By Kayla Anderson


The Mineral County School District finally got through the end of the 2020-21 school year amidst the coronavirus pandemic, but their work is not over yet. 

On April 29, the Nevada Department of Education released a directive that requires schools to follow the guidelines listed in Nevada’s Path Forward plan if they wish to reopen, and have their proposals completed and approved at least 20 days prior to the first day of school. 

Therefore, Nevada school districts are spending this summer gathering community and parent feedback and scrambling to get a solid plan in place to be able to adequately continue to provide the level of education that Mineral County students need. 

“We have a reopening committee that meets every Tuesday from 4-6 p.m. in the elementary school gymnasium that’s made up of parents, teachers and school administrators,” says MCSD Superintendent Karen Watson.

“We just received new directives from the state and Dr. Ebert (Nevada Department of Education superintendent of public instruction) regarding plans to reopen,” Watson adds about the directive regarding face coverings that Governor Steve Sisolak released on June 24. 

Therefore, the reopening committee and MCSD has been busy behind the scenes taking the community’s suggestions and ever-changing health situation and trying to come up with a tangible actionable process by early August. 

“The committee is planning on meeting again on July 14, but they may call a special meeting before then to talk about the plan before the August 4 deadline,” she says.  

Per the recent directives, the state is asking schools to provide three plans: one that focuses on a full online distance learning model; one that shows a hybrid of distance learning and in-person teaching; and one that implements a full in-person classroom setting plan integrating the newest safety guidelines.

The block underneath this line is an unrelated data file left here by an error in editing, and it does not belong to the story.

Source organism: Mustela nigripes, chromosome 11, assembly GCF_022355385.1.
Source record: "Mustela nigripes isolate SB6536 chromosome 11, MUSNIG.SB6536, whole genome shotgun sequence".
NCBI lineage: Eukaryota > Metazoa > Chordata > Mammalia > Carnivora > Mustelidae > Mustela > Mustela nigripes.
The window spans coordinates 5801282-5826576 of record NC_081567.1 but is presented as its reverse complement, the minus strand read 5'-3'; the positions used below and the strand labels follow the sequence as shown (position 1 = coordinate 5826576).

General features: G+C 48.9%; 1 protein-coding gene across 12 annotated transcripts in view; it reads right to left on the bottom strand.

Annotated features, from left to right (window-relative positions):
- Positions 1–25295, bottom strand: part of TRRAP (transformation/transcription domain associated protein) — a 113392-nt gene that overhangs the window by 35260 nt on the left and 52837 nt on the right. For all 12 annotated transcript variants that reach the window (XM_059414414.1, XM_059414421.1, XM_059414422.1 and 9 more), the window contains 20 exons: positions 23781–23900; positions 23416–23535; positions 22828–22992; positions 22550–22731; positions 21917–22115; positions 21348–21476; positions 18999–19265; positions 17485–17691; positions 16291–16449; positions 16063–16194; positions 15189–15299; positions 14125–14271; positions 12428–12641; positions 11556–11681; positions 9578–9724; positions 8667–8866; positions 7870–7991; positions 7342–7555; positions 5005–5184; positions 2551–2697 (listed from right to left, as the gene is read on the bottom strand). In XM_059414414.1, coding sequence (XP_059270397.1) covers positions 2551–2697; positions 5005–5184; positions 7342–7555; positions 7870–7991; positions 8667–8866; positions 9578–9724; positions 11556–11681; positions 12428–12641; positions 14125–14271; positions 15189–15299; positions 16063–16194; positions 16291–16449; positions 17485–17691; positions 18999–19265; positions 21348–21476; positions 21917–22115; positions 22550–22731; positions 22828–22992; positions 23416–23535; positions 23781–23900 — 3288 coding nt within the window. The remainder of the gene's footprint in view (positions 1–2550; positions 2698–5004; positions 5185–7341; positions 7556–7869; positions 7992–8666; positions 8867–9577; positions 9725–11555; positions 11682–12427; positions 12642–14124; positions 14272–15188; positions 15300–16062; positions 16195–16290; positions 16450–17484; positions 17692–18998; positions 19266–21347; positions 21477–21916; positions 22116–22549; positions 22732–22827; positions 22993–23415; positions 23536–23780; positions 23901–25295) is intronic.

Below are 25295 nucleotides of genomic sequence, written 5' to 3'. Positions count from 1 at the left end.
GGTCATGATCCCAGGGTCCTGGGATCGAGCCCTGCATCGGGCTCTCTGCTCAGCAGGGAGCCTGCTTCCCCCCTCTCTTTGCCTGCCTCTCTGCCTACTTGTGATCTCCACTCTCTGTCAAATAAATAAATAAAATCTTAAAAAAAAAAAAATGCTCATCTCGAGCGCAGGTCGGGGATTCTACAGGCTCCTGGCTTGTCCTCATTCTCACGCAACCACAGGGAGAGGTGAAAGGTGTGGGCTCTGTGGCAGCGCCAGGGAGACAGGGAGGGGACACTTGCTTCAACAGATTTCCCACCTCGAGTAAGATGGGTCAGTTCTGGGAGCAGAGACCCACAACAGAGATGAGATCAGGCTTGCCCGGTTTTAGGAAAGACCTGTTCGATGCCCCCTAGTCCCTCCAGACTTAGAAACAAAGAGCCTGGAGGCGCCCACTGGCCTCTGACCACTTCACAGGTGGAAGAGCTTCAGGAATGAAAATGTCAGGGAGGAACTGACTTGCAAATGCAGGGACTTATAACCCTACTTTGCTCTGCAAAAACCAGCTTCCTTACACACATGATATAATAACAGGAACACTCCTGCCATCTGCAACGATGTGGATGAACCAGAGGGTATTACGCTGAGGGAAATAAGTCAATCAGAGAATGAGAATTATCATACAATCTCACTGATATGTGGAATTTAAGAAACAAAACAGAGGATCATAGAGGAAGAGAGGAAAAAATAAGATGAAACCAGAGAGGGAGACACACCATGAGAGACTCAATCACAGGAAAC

“We have to follow all of the CDC guidelines and social distancing protocol- including buses- so we’re trying to work that out right now,” says Watson. Governor Sisolak noted that kids ages 2-9 will not have to wear face coverings, making it a little easier for the District to figure out the transportation side for the younger students first. 

The MSCD is also looking at other options what the new school setting will look like, perhaps separating students out into groups and having them do a week of classroom learning and then the following week at-home online learning to comply with social distancing. 

When asked what would happen if a plan weren’t ready by August 4, Watson chuckles, “That would be really bad. But fortunately, we have a great team working to get information out to the parents while being realistic about costs, the fiscal and emotional impact. This has caused a lot of anxiety and we want to make sure that our kids are taken care of academically and emotionally.”

“Right now it’s all over the place, but we want to have as much in-person contact with the students as possible while also giving parents and those who are concerned about coronavirus the option to participate in online learning,” she adds.  

Many members of the school reopening committee are in favor of a full in-person program because they believe that’s an environment that allows teachers to be most effective at doing their jobs. 

The School District will be sending out information soon on Facebook and its other communication outlets with the plan, contacts, and its parent training component. 

“We don’t want to send out a partial plan that may cause confusion, we want to make sure that it’s complete and ready to go,” Watson says.